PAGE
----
Again the chamber ensemble Chroma conducted by Richard Baker consists of twelve players on a platform. One violinist plays a saw at a key moment. It duets with a bass drum – singularly used when central protagonist (as here she is) says No. There’s use of Sound Intermedia’s terrifying airport musack at key points, blending with choric singing and ensemble playing, but mostly at still moments when its banality’s terrifying. Just one of Venables’ innovations to match Kane’s. Video design Pierre Martin’s key to this, as will become clear, deploying simple words and a countdown from 100, a key tool in psychiatric treatment to gauge affectivity.
Here the six-strong vocal ensemble are given names but we never hear them, and they’re not in the text. Gweneth-Ann Rand is undoubtedly the protagonist; four singers – Lucy Hall, Susanna Hurrell, Samantha Price, Rachael Lloyd – float around her, fragmenting a divided self in a rather neat manner – schizo-affective, to be strict, wasn’t Kane’s anti-diagnosis for 4.48’s persona, but depression which again she denies is a diagnosed ‘illness’. As a musical trope it works if we accept its about all of our own splintered selves. All this while mezzo-soprano Lucy Schaufer squares up as the antithetical takes on the defined role of her psychiatrist. All are uniformed in grey jeans and loppy cardigans, rendering everyone’s identity, even Rand’s and Schaufer’s, fluid and volatile.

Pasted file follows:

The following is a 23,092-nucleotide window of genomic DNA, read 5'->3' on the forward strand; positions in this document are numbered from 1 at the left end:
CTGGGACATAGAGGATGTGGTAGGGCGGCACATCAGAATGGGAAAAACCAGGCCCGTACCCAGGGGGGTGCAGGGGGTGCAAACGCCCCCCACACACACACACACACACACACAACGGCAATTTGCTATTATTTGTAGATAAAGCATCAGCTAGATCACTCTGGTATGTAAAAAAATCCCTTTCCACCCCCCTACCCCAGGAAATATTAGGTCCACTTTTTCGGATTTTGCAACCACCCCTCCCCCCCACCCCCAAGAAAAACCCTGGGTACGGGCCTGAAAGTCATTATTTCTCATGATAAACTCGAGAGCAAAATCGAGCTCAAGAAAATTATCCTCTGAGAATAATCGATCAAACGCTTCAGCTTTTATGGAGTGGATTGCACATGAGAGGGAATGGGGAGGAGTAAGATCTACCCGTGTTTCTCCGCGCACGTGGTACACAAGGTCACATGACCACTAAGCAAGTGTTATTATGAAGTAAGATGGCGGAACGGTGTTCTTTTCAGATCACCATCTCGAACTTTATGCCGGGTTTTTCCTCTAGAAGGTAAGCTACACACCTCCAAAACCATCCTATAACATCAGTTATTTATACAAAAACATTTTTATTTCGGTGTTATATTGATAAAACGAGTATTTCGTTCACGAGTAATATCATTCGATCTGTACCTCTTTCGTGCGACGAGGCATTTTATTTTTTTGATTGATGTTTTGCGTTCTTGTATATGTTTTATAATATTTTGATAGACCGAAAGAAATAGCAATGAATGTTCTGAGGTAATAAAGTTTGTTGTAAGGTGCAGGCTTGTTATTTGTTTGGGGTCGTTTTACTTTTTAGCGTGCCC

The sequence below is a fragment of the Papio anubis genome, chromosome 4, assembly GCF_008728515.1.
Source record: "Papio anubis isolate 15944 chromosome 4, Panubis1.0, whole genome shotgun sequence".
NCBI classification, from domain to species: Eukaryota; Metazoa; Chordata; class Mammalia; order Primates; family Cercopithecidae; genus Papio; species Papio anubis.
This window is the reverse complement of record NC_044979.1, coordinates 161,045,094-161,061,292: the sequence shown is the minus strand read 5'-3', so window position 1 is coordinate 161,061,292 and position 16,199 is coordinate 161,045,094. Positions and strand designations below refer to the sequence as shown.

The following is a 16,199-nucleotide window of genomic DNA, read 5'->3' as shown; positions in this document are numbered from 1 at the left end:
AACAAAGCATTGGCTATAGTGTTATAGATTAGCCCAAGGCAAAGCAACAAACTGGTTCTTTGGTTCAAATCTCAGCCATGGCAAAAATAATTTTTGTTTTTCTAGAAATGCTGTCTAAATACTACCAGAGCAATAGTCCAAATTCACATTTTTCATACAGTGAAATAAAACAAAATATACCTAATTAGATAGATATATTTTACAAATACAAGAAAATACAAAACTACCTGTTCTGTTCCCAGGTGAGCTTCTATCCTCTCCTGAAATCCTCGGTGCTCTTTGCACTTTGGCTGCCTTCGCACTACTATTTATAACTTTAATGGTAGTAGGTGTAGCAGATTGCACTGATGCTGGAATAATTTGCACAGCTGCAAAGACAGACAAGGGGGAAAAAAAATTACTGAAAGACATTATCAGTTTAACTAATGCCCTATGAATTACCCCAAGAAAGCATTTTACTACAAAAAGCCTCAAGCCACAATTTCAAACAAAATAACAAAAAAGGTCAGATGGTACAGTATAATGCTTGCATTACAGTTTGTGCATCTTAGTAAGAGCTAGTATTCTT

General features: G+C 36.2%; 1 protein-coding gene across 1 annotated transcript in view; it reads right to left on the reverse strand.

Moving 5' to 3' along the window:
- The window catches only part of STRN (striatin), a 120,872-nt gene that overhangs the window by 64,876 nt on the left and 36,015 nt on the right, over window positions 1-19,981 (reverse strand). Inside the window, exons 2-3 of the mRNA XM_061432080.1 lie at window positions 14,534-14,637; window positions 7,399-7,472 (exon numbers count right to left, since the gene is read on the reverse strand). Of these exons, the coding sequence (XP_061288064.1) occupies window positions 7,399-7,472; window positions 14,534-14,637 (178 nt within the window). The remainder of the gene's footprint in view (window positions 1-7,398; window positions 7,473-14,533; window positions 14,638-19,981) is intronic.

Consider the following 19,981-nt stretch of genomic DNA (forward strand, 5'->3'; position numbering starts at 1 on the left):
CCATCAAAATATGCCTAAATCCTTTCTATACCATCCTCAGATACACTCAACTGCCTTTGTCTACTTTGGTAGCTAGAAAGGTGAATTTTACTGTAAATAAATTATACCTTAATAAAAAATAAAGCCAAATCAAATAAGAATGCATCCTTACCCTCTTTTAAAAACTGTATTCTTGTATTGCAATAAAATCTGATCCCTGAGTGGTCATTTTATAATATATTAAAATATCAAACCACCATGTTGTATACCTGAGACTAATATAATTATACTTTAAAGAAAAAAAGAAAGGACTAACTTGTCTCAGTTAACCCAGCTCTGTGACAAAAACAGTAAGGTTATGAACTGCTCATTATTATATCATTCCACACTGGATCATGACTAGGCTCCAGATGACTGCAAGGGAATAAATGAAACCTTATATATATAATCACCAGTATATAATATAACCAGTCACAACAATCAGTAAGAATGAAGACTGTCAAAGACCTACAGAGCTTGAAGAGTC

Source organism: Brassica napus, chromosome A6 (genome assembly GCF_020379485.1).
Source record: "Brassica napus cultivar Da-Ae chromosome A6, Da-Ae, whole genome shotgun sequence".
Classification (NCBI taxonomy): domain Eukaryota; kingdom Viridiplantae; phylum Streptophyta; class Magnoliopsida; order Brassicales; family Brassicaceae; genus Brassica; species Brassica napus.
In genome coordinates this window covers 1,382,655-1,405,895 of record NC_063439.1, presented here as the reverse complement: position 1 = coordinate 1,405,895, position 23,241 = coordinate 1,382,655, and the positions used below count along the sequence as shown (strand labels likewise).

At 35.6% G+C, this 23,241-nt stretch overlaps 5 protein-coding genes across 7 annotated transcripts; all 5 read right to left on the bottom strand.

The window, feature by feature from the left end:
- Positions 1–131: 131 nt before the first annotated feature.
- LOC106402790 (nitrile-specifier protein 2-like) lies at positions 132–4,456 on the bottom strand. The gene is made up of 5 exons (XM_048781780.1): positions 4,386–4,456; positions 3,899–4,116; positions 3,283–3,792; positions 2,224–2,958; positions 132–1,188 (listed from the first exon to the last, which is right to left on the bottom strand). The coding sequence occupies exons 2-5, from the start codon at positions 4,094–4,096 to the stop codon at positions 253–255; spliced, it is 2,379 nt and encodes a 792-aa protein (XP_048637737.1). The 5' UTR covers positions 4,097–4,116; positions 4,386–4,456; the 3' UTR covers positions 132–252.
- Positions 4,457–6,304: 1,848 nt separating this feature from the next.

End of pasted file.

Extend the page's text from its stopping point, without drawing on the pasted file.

Sarah Fahie’s movement direction has been taken over by RC-Annie. It’s functional, only fitfully illumining – and there are some fine moments including the final gesture. How do you choreograph depression? Venables has scored it do there must be a way.